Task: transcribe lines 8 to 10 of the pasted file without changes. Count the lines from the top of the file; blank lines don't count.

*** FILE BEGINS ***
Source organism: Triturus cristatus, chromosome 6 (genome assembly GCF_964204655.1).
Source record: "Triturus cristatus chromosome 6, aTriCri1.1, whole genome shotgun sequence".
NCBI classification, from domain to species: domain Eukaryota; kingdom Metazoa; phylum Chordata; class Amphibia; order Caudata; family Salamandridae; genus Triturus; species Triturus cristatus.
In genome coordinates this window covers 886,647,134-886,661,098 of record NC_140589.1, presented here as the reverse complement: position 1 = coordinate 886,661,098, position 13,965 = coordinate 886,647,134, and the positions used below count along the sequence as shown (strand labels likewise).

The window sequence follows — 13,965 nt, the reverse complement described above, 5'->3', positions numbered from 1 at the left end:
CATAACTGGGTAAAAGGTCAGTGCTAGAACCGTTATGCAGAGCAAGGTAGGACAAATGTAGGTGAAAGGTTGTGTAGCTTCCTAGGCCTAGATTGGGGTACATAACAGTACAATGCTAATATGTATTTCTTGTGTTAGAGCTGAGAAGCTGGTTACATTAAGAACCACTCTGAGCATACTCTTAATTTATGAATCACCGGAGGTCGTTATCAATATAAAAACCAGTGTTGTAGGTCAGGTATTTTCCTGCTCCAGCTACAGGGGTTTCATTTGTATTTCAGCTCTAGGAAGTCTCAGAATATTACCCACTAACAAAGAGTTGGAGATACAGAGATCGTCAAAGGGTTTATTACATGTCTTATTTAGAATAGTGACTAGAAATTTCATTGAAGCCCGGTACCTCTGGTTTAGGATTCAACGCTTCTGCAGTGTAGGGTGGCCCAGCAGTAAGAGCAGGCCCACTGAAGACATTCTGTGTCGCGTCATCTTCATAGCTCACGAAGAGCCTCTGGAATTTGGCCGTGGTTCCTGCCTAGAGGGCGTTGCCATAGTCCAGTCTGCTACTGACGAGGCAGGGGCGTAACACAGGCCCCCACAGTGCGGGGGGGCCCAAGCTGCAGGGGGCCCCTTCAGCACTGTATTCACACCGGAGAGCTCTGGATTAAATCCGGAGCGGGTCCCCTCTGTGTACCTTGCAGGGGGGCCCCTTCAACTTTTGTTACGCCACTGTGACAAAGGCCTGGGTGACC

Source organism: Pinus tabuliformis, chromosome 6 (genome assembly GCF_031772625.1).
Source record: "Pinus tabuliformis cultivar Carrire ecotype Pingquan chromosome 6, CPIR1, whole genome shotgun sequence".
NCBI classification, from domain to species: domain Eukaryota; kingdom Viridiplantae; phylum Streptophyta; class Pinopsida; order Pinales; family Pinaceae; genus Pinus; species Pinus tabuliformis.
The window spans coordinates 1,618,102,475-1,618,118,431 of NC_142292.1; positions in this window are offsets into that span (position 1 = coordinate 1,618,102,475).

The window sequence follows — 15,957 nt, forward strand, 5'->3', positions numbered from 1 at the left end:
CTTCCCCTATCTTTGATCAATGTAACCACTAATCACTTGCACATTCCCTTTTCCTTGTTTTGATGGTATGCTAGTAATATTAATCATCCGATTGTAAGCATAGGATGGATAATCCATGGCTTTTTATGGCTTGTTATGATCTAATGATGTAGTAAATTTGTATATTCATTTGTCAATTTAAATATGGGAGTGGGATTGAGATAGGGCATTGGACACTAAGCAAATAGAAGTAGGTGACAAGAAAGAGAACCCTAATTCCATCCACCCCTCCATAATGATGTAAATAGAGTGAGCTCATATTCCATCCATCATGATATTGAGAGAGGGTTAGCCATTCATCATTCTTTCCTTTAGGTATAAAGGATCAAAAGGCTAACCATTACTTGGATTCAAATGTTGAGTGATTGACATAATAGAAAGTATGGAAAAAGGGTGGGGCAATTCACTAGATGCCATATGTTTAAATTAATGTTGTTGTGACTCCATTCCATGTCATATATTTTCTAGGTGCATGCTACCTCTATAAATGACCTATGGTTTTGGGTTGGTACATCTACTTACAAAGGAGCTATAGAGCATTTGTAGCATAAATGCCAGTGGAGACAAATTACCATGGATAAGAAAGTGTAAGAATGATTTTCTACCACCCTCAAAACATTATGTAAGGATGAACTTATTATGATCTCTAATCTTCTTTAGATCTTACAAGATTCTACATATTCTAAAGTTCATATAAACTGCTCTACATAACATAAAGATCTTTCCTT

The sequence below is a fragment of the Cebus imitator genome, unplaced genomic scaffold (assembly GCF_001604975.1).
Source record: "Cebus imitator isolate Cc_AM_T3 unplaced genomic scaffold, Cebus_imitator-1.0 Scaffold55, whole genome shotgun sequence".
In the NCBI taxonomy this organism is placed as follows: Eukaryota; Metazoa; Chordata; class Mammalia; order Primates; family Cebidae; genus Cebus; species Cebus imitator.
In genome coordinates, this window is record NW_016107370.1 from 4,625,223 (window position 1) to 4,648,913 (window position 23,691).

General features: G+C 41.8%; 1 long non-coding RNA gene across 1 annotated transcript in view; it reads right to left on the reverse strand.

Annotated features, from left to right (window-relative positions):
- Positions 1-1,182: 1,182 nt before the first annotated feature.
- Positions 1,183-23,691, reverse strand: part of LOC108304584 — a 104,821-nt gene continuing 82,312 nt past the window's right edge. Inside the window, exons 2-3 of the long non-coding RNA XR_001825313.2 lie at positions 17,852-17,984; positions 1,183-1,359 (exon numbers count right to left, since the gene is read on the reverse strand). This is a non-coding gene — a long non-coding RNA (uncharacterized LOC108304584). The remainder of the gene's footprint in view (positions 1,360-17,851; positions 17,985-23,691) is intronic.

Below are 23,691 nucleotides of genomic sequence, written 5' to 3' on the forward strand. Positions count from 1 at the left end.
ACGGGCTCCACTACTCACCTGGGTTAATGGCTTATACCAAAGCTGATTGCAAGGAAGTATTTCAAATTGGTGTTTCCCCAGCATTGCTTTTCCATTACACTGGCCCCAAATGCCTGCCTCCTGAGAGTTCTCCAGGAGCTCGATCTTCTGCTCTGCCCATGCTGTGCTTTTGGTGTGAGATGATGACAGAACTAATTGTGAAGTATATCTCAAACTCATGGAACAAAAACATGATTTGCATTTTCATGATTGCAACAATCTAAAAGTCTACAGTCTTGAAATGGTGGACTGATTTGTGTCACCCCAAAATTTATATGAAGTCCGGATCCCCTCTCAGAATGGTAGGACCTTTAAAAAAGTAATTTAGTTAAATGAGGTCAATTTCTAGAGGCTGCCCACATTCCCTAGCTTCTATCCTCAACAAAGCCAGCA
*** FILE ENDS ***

Source record: "Pinus tabuliformis cultivar Carrire ecotype Pingquan chromosome 6, CPIR1, whole genome shotgun sequence".
NCBI classification, from domain to species: domain Eukaryota; kingdom Viridiplantae; phylum Streptophyta; class Pinopsida; order Pinales; family Pinaceae; genus Pinus; species Pinus tabuliformis.
The window spans coordinates 1,618,102,475-1,618,118,431 of NC_142292.1; positions in this window are offsets into that span (position 1 = coordinate 1,618,102,475).